Brad Owen manages about three dozen chapels across the United States, all serving one mission: provide a place of worship and faith — for truck drivers.
But three months ago, Owen, the vice president of operations for Truckstop Ministries Inc., got a call from one of his chaplains in Amarillo, Texas; there were police everywhere and the chaplain was being questioned.
“They were asking him what he was doing there and why he was there,” Owen tells NationSwell. “After he showed his credentials and the police were satisfied, they explained what was going on.”
What was going on was a sex-trafficking ring near the chapel, located in a white cargo trailer just off Interstate 40, which winds through the southern half of the U.S. The police were investigating.
Owen wanted more information, so he called Truckers Against Trafficking, or TAT, a nonprofit that enlists the help of truckers to spot and report sex trafficking. Owen asked if the trafficking near the Amarillo chapel was real.
It was. And it was happening in a whole lot of places outside of truck stops too.
Worldwide, there are approximately 25 million people who are forced or coerced into labor every year in some capacity, according to the International Labour Organization. The U.S. is by no means immune to the trade. In the past decade, 40,000 trafficking victims’ cases have been flagged to the National Human Trafficking Hotline, with over 26,000 calls made this year alone.
Though underground sex trafficking is often concentrated in larger cities — an Urban Institute report found that in just eight major U.S. cities, the local sex-traffic economy amounted to an estimated $290 million — there are thousands of cases of women, men and minors being trafficked in areas that are more rural and remote, such as truck stops, hotels and convention centers. For years, efforts have focused on beefing up police probes around activity at truck stops with the help off the FBI, which has an arm dedicated to investigating sex-trafficking rings.
That has forced the trade to move even farther underground, leading to sometimes deadly consequences for victims, who are often killed or beaten if they try to escape. But now, thanks to TAT, truckers — a group that used to be piously referred to as the “knights of the highway” — are being heralded as saviors of the road once again. Thousands of truckers around the country, along with trucking schools and truck-stop workers, are signing up for TAT certification, which includes a 30-minute instructional video on how to to spot victims while on their driving routes. They’re given a wallet-sized card to keep with them, with helpful tips for what to be on the lookout for, such as seeing someone get dropped off at a truck and then picked back up again 20 minutes later.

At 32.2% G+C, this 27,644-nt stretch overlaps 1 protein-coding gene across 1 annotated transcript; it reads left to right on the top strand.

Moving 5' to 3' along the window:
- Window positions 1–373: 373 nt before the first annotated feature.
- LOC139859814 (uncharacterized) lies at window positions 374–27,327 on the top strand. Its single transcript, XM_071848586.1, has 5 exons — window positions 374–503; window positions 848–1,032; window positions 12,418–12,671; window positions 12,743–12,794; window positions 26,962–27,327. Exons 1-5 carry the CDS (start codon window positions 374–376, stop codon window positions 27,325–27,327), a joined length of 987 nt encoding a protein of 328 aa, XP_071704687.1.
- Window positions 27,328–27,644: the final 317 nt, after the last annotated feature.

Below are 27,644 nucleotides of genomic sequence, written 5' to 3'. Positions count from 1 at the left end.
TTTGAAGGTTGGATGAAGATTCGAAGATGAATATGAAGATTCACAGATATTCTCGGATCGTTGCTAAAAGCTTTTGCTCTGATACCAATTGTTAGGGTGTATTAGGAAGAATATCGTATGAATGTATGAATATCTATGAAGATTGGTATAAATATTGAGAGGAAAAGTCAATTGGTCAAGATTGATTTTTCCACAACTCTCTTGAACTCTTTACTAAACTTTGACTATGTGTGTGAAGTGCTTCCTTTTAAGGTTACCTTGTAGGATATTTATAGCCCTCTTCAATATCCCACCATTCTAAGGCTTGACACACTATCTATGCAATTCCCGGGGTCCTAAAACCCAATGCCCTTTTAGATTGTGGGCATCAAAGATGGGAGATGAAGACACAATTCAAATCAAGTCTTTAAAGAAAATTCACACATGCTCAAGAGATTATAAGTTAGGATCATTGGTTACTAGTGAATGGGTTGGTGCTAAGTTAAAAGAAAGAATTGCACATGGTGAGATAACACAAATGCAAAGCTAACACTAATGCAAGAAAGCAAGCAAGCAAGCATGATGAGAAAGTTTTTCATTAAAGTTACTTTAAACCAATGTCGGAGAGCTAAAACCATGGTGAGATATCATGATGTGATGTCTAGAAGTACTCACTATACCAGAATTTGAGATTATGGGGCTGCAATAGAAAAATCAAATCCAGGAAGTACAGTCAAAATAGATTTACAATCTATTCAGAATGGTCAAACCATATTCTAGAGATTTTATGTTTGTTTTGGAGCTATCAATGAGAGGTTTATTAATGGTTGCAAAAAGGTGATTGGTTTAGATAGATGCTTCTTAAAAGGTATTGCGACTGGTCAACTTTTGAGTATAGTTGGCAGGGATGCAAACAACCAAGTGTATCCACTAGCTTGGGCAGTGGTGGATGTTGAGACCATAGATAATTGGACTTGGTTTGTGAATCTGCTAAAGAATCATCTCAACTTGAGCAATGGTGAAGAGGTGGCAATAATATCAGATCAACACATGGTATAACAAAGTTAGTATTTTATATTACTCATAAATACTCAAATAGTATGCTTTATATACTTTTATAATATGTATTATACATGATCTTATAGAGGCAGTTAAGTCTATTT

To date, TAT has certified more than 573,000 people in and around the trucking industry and law enforcement. Others become certified through TAT’s partners, like UPS, which trained over 97,000 of their employees last year.
All that training is clearly having an impact. In 2017, out of the 1,058 victims who were identified by truckers and reported to police, 324 were minors, according to the organization.
“Truck drivers show to be a great solution. They’ve been trained to be vigilant and they’re on the city streets, pulling into areas and being put up in hotels where this happens,” says Kylla Lanier, deputy director for Truckers Against Trafficking. “Even though most of these men don’t buy sex, they’ve been quiet on the issue. We want to turn these passive bystanders into an interrupting force.”
In sheer numbers, the truckers are pretty much an army of their own. By enlisting the help of truckers nationwide, TAT is utilizing the eyes and ears of almost 1.7 million people, a force that rivals the size of the U.S. military.
Currently, five states rely on TAT’s training and education materials, including Arkansas, which was one of the first to mandate truckers be certified as of August last year.
“It’s like a neighborhood watch, where you have people who are the eyes and ears of an area,” says Arkansas state Rep. Charlotte Douglas, a Republican who spearheaded the bill after a similar one was presented in another state. Arkansas has the highest quotient of truckers across the nation per capita. “Truckers extend our police force when they are aware of dangerous situations and know what signs to look out for.”
HUMANIZING THE VICTIMS
Tajuan McCarty, a field trainer for TAT, is one of a handful of survivors who shares her story with truckers. McCarty believes it’s important to put a face to the crisis.